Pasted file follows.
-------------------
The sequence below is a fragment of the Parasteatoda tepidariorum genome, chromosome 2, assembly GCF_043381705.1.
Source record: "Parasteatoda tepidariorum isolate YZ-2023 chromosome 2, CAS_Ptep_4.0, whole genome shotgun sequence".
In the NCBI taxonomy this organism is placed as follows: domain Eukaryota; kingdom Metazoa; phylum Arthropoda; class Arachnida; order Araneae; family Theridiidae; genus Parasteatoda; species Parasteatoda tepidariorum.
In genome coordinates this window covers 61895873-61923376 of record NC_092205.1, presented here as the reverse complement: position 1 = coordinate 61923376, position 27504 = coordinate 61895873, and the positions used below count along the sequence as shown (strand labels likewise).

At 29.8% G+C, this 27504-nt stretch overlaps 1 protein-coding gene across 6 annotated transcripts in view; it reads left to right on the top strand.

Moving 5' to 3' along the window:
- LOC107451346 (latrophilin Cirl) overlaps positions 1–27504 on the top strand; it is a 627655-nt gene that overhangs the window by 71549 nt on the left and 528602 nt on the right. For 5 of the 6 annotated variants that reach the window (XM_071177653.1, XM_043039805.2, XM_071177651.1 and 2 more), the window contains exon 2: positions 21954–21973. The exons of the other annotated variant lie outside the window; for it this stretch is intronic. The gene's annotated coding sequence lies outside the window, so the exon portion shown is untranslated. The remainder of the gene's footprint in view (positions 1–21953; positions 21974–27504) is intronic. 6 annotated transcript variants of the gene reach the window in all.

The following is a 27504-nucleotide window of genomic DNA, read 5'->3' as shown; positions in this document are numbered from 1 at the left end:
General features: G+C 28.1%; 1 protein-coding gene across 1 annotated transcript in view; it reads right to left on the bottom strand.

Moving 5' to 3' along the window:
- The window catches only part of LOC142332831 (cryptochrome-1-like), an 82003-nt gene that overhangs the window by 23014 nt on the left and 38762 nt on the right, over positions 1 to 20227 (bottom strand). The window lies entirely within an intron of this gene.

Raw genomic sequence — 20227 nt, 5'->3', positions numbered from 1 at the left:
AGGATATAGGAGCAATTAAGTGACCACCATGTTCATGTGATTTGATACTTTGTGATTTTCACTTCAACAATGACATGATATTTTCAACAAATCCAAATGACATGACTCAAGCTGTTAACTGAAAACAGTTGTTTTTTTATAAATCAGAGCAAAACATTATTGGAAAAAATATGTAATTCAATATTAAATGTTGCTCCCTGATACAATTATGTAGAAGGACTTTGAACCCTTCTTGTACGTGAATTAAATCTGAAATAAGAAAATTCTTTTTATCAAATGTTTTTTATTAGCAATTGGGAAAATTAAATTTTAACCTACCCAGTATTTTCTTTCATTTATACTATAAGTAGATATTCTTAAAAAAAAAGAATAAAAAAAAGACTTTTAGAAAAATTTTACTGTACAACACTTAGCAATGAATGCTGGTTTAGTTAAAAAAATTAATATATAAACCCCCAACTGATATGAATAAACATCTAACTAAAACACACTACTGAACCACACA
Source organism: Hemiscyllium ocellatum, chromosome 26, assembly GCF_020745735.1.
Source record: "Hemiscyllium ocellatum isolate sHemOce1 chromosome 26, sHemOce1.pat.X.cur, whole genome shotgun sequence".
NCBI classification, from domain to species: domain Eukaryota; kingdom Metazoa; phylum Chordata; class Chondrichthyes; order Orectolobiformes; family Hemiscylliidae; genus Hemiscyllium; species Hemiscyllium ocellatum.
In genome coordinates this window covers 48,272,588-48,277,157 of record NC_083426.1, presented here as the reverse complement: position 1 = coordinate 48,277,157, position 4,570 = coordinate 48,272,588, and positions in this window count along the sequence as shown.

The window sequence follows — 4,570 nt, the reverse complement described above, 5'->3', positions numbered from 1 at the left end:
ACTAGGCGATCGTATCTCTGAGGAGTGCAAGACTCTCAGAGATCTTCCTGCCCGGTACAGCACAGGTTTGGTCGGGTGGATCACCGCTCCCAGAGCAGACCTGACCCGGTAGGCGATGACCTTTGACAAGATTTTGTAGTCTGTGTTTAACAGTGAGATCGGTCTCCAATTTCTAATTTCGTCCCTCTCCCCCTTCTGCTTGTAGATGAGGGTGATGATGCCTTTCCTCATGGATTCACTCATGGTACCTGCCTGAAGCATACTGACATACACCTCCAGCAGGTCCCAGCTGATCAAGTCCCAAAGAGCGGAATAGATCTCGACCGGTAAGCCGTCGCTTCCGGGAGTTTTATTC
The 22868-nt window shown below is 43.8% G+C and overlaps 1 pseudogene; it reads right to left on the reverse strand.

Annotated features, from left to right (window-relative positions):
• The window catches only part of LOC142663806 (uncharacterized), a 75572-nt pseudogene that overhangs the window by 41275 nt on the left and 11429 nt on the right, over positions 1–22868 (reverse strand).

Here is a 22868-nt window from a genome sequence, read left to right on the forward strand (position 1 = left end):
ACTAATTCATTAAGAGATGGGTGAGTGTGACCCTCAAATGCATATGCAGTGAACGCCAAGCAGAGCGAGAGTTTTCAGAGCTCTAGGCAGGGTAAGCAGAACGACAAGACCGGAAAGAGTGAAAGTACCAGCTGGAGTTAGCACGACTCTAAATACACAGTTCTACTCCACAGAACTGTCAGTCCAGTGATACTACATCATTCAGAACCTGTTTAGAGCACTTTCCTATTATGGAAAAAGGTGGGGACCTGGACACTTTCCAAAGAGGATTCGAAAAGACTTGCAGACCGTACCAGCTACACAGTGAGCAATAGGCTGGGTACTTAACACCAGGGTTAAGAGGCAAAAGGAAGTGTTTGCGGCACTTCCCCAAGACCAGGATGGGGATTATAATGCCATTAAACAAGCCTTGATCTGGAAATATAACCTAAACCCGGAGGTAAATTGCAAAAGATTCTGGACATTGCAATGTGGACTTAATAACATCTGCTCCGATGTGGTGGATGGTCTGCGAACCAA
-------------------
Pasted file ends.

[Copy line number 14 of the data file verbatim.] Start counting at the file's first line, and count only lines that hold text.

Source organism: Hemiscyllium ocellatum, chromosome 26, assembly GCF_020745735.1.